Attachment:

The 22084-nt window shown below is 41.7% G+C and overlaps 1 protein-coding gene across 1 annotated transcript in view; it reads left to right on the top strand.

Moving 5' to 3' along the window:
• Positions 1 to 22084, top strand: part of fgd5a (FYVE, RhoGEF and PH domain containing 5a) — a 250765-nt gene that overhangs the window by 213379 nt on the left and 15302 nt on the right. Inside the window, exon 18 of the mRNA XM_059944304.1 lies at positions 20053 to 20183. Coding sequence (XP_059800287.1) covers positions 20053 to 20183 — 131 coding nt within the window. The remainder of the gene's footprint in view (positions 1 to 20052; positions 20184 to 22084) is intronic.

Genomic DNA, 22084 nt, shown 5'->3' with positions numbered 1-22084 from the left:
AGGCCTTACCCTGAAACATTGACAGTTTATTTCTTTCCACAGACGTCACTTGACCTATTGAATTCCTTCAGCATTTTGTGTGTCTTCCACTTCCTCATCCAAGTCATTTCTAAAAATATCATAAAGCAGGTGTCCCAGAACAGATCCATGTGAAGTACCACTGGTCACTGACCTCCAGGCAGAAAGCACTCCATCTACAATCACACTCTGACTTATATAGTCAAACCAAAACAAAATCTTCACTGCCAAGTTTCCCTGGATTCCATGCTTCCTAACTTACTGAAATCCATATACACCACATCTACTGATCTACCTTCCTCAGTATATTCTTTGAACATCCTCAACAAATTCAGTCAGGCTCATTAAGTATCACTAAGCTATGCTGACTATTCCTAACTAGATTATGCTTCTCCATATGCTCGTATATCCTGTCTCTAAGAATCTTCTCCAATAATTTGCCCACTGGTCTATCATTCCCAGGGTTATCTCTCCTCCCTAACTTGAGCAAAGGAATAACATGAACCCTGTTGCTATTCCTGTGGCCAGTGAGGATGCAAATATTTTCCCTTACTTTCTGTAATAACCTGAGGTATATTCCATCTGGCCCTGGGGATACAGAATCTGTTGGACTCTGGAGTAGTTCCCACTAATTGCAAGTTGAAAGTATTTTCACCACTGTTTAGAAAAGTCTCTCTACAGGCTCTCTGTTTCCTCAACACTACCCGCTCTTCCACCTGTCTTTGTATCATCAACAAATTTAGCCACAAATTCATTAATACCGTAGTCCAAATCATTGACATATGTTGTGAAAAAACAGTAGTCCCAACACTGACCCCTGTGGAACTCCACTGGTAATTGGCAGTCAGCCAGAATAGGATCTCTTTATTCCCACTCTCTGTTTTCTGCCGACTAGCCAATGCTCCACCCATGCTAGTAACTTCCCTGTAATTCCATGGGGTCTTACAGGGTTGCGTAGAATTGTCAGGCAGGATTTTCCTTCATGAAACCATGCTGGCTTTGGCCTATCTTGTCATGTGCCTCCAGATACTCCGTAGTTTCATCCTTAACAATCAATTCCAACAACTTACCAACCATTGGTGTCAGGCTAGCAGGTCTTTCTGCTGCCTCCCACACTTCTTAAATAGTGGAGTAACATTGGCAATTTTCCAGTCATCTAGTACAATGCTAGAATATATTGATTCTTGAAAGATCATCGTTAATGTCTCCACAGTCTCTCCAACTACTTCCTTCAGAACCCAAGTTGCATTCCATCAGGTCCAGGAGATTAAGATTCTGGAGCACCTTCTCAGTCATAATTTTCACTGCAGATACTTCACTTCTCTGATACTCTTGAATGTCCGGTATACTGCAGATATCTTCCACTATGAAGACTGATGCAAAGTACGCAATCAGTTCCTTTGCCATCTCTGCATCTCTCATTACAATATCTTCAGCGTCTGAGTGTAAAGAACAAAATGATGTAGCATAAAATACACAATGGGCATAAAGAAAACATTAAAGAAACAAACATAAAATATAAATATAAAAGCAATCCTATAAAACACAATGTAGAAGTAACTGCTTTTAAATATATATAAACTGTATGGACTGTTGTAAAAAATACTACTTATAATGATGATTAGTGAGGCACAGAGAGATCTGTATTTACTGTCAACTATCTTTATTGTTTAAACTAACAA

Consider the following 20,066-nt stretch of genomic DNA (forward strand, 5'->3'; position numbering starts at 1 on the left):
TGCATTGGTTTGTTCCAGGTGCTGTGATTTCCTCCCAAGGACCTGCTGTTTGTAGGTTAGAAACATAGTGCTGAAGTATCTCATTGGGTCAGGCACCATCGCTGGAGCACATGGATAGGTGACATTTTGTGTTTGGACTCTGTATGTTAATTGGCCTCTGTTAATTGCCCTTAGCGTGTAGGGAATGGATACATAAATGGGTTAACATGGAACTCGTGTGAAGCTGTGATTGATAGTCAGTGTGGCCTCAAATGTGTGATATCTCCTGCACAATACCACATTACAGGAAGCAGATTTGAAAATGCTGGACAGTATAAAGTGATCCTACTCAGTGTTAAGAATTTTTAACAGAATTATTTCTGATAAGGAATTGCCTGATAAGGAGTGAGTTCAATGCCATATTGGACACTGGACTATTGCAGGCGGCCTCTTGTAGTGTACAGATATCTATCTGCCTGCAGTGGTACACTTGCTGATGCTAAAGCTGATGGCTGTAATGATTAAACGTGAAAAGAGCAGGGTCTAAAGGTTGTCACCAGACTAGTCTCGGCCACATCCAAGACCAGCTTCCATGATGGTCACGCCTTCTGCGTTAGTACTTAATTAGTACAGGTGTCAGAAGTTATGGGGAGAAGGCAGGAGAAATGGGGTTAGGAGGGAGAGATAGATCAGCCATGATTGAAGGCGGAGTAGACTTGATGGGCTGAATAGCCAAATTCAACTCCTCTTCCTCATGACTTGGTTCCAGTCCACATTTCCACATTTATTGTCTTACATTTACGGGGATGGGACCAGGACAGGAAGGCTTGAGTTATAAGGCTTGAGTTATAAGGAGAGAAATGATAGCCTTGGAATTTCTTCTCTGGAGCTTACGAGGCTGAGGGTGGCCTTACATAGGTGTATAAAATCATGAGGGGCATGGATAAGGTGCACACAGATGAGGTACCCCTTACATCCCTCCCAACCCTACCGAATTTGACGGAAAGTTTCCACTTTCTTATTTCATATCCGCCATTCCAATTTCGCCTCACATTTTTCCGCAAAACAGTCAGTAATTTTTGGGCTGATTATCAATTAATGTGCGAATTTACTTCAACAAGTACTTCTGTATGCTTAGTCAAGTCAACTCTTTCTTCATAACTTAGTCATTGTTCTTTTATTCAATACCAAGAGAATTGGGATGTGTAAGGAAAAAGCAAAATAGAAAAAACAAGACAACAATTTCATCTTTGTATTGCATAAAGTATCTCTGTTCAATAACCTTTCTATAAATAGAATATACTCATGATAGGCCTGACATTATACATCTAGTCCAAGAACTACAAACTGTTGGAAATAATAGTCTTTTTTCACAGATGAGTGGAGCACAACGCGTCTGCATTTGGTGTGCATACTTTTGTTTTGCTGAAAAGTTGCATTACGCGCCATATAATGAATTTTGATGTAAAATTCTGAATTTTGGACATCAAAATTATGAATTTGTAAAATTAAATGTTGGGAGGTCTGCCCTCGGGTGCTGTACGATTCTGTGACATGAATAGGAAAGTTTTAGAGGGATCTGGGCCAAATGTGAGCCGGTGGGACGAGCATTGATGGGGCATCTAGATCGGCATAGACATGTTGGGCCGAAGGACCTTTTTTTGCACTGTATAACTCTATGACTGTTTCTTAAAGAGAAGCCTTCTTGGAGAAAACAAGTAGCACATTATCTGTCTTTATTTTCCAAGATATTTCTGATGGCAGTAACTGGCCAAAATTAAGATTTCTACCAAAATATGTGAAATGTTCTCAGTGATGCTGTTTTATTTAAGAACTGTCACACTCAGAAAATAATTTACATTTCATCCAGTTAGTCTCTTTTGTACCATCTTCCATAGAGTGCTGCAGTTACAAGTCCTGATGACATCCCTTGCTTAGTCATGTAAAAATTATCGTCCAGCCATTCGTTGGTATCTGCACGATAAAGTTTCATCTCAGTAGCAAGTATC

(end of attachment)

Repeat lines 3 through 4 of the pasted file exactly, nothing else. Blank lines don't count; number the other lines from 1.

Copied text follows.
• Positions 1 to 22084, top strand: part of fgd5a (FYVE, RhoGEF and PH domain containing 5a) — a 250765-nt gene that overhangs the window by 213379 nt on the left and 15302 nt on the right. Inside the window, exon 18 of the mRNA XM_059944304.1 lies at positions 20053 to 20183. Coding sequence (XP_059800287.1) covers positions 20053 to 20183 — 131 coding nt within the window. The remainder of the gene's footprint in view (positions 1 to 20052; positions 20184 to 22084) is intronic.

Genomic DNA, 22084 nt, shown 5'->3' with positions numbered 1-22084 from the left: